The SEC recently charged the founder and chief investment officer at Infinity Q Capital Management with a massive over-valuation scam. The man allegedly pocketed millions in fees by overvaluing its private fund and mutual fund and masking their real performance.
The U.S. Attorney’s Office for the Southern District of New York simultaneously announced criminal charges, and the Commodity Futures Trading Commission issued a civil complaint against the man.
How was this over-valuation accomplished?
Usually, funds don’t get to just announce their own value. Instead, they are valued by third-party pricing services that are brought in to examine the funds’ assets. In this case, according to the SEC, Infinity Q’s founder actually altered inputs and manipulated the code of the third-party pricing service that had been hired.
The SEC says that the man attempted to cover up the scam by deceiving his staff, creating back-dated minutes for nonexistent valuation meetings, and altering documents describing Infinity Q’s valuation policies. He allegedly also sent forged term sheets to the private fund’s and mutual fund’s auditors.
“We allege that, while [Infinity Q’s founder] marketed the mutual fund as a way for retail investors to access investment strategies typically reserved for high net worth clients,” said an SEC spokesperson, “what he actually offered them were fraudulent documents, altered performance results, and manipulated valuations.”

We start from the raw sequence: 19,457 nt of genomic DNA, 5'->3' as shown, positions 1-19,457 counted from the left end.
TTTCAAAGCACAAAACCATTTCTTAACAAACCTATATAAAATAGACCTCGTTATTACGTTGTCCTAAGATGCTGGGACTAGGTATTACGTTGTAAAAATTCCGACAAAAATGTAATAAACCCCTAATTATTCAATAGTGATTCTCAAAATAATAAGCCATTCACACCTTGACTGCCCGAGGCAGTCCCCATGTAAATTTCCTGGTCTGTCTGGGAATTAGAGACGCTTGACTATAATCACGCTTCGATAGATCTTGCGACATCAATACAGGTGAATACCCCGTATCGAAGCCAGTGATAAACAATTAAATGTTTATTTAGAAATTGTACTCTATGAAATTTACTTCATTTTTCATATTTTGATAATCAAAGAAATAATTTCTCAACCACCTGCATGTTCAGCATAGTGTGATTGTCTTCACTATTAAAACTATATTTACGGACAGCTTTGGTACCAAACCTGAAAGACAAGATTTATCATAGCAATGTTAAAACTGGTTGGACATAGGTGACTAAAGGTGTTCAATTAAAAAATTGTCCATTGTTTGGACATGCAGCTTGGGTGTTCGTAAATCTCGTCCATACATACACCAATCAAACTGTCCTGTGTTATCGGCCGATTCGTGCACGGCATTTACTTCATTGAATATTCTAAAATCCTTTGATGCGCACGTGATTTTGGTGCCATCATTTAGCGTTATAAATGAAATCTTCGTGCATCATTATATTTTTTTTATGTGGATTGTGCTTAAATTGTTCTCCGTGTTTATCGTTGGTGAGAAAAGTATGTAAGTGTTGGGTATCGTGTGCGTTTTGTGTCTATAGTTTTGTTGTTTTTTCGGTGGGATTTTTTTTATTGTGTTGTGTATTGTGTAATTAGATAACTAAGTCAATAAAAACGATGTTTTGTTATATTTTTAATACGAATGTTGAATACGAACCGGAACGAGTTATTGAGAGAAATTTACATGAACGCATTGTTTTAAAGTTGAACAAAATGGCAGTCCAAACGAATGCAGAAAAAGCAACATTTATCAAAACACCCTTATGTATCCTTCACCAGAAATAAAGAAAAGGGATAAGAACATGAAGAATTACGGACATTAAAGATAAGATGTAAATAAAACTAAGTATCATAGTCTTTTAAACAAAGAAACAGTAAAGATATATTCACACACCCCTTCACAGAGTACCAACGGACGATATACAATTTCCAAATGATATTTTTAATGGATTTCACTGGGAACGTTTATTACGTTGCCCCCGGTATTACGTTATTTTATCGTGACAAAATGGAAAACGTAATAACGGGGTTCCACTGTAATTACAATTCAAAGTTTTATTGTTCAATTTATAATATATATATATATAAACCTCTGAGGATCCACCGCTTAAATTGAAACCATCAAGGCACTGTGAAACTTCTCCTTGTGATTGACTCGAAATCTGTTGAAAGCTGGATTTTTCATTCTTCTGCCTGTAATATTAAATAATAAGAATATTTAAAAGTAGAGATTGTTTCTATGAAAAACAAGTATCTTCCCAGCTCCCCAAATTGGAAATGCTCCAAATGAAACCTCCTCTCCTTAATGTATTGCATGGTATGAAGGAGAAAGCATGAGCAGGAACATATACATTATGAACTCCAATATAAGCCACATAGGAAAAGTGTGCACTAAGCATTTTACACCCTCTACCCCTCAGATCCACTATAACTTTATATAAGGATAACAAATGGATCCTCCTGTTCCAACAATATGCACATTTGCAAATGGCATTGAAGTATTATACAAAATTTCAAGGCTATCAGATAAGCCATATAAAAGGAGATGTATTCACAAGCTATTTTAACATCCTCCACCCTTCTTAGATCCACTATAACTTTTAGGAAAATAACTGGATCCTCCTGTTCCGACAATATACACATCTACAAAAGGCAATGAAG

Ultimately, this scam masked the poor performance of Infinity Q’s funds, which probably thwarted some investors who would have asked for refunds if they knew that the funds’ values were actually half of what they were being told. And, the founder allegedly collected over $26 million in profit distributions for himself through the valuation fraud.
The man has already been removed from his position at Infinity Q, as of February 2021. Shortly thereafter, at Infinity Q’s request, the SEC suspended redemptions of the mutual fund in order to protect shareholders. Now, he is charged with fraud and other violations of securities law. The criminal complaint seeks an injunction, return of the ill-gotten gains, and civil penalties. The SEC also wants to bar the man from ever serving as an officer or director of a public company again.
Will investors get their money back?
The SEC is actively seeking return of any ill-gotten gains, but that process may not adequately protect every shareholder’s interests. Individuals who have lost a substantial sum in a fraud like this one should consider having an attorney determine the most effective way to seek reimbursement, and that may include bringing a lawsuit or a FINRA arbitration claim.